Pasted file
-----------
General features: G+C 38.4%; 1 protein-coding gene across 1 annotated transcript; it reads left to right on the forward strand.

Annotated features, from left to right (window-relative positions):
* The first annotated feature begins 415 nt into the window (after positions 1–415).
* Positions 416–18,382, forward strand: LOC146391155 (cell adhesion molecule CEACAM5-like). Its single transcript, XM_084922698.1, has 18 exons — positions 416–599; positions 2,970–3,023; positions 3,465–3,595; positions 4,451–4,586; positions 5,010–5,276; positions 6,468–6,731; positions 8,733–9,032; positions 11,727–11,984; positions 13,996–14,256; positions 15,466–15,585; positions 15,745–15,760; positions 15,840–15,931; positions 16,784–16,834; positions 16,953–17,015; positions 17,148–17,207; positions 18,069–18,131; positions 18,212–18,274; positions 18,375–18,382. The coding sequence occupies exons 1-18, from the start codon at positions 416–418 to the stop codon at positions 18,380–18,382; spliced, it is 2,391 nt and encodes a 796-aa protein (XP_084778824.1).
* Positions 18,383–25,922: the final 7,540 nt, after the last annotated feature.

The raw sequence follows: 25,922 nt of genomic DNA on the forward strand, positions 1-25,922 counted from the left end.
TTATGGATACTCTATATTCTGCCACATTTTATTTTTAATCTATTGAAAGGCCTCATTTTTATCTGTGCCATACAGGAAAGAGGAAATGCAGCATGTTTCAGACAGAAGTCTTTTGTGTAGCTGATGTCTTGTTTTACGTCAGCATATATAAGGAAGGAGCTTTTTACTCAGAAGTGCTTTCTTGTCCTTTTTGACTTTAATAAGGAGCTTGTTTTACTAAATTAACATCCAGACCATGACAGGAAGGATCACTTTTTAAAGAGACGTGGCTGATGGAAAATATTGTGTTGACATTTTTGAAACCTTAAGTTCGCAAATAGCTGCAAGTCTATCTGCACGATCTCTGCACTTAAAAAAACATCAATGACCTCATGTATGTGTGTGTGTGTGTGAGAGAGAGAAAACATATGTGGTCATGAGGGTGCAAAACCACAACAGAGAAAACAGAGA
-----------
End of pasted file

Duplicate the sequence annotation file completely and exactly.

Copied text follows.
General features: G+C 38.4%; 1 protein-coding gene across 1 annotated transcript; it reads left to right on the forward strand.

Annotated features, from left to right (window-relative positions):
* The first annotated feature begins 415 nt into the window (after positions 1–415).
* Positions 416–18,382, forward strand: LOC146391155 (cell adhesion molecule CEACAM5-like). Its single transcript, XM_084922698.1, has 18 exons — positions 416–599; positions 2,970–3,023; positions 3,465–3,595; positions 4,451–4,586; positions 5,010–5,276; positions 6,468–6,731; positions 8,733–9,032; positions 11,727–11,984; positions 13,996–14,256; positions 15,466–15,585; positions 15,745–15,760; positions 15,840–15,931; positions 16,784–16,834; positions 16,953–17,015; positions 17,148–17,207; positions 18,069–18,131; positions 18,212–18,274; positions 18,375–18,382. The coding sequence occupies exons 1-18, from the start codon at positions 416–418 to the stop codon at positions 18,380–18,382; spliced, it is 2,391 nt and encodes a 796-aa protein (XP_084778824.1).
* Positions 18,383–25,922: the final 7,540 nt, after the last annotated feature.

The raw sequence follows: 25,922 nt of genomic DNA on the forward strand, positions 1-25,922 counted from the left end.
TTATGGATACTCTATATTCTGCCACATTTTATTTTTAATCTATTGAAAGGCCTCATTTTTATCTGTGCCATACAGGAAAGAGGAAATGCAGCATGTTTCAGACAGAAGTCTTTTGTGTAGCTGATGTCTTGTTTTACGTCAGCATATATAAGGAAGGAGCTTTTTACTCAGAAGTGCTTTCTTGTCCTTTTTGACTTTAATAAGGAGCTTGTTTTACTAAATTAACATCCAGACCATGACAGGAAGGATCACTTTTTAAAGAGACGTGGCTGATGGAAAATATTGTGTTGACATTTTTGAAACCTTAAGTTCGCAAATAGCTGCAAGTCTATCTGCACGATCTCTGCACTTAAAAAAACATCAATGACCTCATGTATGTGTGTGTGTGTGTGAGAGAGAGAAAACATATGTGGTCATGAGGGTGCAAAACCACAACAGAGAAAACAGAGA